Where It's Needed
One of the most interesting things to do when you meet a new kind of blossom is to figure out what its "pollination mechanism" is -- how does pollen get from another blossom to this other?
For example, once in Mexico while watching a hummingbird pollinating a Salvia flower I noticed something interesting. When the bird inserted its beak into the flower, the flower's male stamens bent down and dusted pollen atop of the bird's beak and forehead! When the hummingbird left, I opened up a flower to see how the stamens had been able to move. As the drawing at the top of this page shows, each stamen's filament bear a little pivot about midway its length. The stamen is almost like a seesaw. When the backend of the seesaw is nudged by the bill being inserted, the front end with the pollen-bearing anther swivels downward, dousing the bird with pollen. When the bird visits the next flower, that flower's female style, with the stigma at its end, is held just beyond the top petal and thus will be the first part of the flower to touch the bird, and will receive the pollen from the last flower. Can you see how it all works?
If you have blossoming Scarlet Sage at your place, you should open a blossom and see how its stamens are hinged a little like seesaws, as shown in the drawing at the right. When a bee moves beneath the seesaw and her head pushes up the seesaw's back side, the filaments front end with the anthers attached moves down, dousing the bee with pollen. The Salvia mentioned above and Scarlet Sage are in the same genus, the genus Salvia, so it's not surprising that they would have similar workings inside them.
When you try to figure out who or what is pollinating the blossom before you, pay special attention to these features:
Let's review some parts of a typical flower using the Japanese Honeysuckle flower at the right.
In that picture, over at the right, the slender, horizontal thing is the style, and the small, roundish item at the far right, almost touching the picture's edge, is the stigma. The items that curve downward then back up are stamens.
Now visualize a pollinator buzzing into the flower, gathering some energy-rich nectar, then flying away doused with pollen. When you see such a thing you are witnessing a pollinator in the act of pollination -- even though all the pollinator wants is the nectar. Pollination is the act of depositing pollen onto a flower's stigma.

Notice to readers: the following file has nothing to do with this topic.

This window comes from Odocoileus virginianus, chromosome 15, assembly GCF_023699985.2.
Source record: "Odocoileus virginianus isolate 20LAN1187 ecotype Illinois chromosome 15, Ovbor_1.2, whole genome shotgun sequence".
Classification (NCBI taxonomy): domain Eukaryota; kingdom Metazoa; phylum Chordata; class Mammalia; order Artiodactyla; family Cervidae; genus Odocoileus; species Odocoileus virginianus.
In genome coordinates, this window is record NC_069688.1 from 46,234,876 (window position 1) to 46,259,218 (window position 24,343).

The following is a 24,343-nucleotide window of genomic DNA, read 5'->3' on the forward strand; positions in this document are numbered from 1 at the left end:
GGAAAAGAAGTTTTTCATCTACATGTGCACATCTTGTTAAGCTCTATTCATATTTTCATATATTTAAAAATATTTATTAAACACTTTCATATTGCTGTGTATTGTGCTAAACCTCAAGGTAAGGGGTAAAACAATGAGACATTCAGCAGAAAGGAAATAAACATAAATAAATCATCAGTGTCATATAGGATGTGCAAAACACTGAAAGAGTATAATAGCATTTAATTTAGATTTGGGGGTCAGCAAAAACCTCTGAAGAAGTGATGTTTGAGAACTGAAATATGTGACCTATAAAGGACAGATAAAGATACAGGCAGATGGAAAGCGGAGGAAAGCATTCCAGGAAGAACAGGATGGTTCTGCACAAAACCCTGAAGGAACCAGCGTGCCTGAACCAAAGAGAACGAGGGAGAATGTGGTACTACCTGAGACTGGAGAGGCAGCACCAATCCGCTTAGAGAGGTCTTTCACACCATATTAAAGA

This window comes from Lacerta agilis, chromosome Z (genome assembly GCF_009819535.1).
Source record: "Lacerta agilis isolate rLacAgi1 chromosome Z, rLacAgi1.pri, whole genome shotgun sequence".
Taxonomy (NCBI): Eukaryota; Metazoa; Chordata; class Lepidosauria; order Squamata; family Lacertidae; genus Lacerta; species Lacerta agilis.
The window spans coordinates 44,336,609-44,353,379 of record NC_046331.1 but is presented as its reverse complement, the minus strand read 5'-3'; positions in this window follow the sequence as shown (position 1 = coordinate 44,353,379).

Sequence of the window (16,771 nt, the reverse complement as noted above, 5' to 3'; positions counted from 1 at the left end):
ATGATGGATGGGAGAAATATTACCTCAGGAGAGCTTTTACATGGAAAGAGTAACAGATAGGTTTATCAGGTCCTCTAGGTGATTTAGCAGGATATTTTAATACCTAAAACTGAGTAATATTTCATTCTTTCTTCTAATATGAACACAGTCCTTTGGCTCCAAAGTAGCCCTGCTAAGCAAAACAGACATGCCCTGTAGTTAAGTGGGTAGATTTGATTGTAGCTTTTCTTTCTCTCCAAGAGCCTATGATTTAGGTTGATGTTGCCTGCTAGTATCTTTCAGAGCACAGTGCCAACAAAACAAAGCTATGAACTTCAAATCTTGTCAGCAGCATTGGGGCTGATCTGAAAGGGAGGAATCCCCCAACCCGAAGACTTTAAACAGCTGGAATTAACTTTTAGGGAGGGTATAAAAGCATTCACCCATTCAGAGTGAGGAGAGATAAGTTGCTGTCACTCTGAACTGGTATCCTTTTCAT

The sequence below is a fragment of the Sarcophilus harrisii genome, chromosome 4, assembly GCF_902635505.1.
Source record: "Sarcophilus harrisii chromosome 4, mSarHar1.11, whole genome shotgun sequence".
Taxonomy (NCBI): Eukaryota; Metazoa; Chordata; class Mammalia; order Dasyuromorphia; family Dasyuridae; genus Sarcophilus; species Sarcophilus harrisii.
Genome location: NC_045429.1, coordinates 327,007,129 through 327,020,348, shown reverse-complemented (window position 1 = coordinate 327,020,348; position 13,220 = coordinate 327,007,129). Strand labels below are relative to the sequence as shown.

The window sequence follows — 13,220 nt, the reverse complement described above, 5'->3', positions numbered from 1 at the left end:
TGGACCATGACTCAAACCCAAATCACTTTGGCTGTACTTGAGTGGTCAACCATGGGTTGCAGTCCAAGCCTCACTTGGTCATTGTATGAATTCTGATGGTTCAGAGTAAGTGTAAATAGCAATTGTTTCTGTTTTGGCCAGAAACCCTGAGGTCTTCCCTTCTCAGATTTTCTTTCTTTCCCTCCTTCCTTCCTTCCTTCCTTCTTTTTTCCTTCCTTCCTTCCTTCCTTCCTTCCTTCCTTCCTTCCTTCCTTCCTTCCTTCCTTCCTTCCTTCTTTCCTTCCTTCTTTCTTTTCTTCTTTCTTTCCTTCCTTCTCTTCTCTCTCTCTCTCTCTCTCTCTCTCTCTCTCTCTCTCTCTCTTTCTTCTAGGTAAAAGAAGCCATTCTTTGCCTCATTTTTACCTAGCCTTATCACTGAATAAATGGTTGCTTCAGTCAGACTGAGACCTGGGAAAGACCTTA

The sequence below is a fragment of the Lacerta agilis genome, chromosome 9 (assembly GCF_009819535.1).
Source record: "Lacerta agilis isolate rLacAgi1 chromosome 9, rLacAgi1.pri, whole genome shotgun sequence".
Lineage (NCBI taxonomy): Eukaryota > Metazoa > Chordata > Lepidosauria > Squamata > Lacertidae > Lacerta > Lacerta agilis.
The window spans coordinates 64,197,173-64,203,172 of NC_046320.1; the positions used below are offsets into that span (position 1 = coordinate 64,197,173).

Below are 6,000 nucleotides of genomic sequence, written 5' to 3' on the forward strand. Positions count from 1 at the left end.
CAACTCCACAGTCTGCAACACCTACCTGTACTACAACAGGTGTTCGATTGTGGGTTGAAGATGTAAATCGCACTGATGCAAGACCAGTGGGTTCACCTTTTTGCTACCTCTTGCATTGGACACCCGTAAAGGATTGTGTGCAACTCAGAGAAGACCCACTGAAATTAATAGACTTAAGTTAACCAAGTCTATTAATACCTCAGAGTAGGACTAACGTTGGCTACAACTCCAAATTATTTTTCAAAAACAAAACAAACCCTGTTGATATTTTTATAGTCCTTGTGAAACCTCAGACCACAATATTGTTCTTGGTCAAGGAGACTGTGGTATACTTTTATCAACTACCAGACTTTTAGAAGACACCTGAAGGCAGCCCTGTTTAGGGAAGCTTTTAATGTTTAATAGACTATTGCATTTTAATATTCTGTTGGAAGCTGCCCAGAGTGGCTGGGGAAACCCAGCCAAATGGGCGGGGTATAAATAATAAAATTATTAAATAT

Once a flower has been pollinated and has pollen on its stigma, a pollen grain germinates, sends down a rootlike tube through the flower's style, and the male sex germ migrates from the grain through the tube to an ovule in the ovary, where the female sex germ resides. When genetic information in the male and female sex germs combine, fertilization takes place.
There are many animal pollinating agents other than flying insects. For example, some blossoms, such as those of phlox, possess throats so narrow that many pollinating insects can't enter. Often the pollinators of such flowers are moths or butterflies equipped with very slender, straw-like proboscises, or perhaps hummingbirds, which possess long, slender beaks.
Some flowers stink, so they attract flies or beetles who visit, expecting to find carrion or dung. When the frustrated insects fly away, they carry the stinking flower's pollen with them, perhaps to another blossom smelling the same way.
One of the most common pollinators is not a living thing at all, but rather the wind. Wind-pollinated plants tend to produce prodigious quantities of pollen, and their stigmas are often large and feathery, to increase the stigma's surface area, and the chance of windblown pollen landing there. Grasses are typically wind pollinated, as hay-fever sufferers can attest.
Above you see a cross-section of a flower a Yellow Jessamine vine, Gelsemium sempervirens. Notice how the ovary has such a long style, with its two-lobed stigma held high above the corolla. Pollen-producing stamens are attached to the corolla wall deep inside the blossom's tube. Having the stigma held so high above the stamens helps prevent pollen from the stamens from landing on the blossom's own stigma.
Sometimes the female stigma projects just a tiny distance beyond the male stamens. However, that tiny distance serves its purpose, keeping self pollination from taking place. The picture at the left shows a cut-away view of a Paulownia flower, which is just such a flower.
Another common strategy to avoid self pollination is to have the male stamens mature at one time, and the female pistil at another time.
Sometimes nature makes absolutely sure that no self pollination occurs by placing male flowers on one plant, and female flowers on another, as with the Red Maple, Acer rubrum, shown at the right. In that picture, the branch at the left female stigmas emerging while on the right you can see clusters of emerging stamens. To make things more complex, sometimes you'll see on the same Red Maple one branch that is entirely one sex, but other branches that are entirely of the other sex!
Here are some profoundly important points to keep in mind when thinking about pollination:
Therefore: It's clear that the welfare of pollinators is critically important to the welfare of all the Earth's terrestrial ecosystems.
Yet, today, many pollinators are endangered, especially because of habitat destruction and the use of chemical pesticides.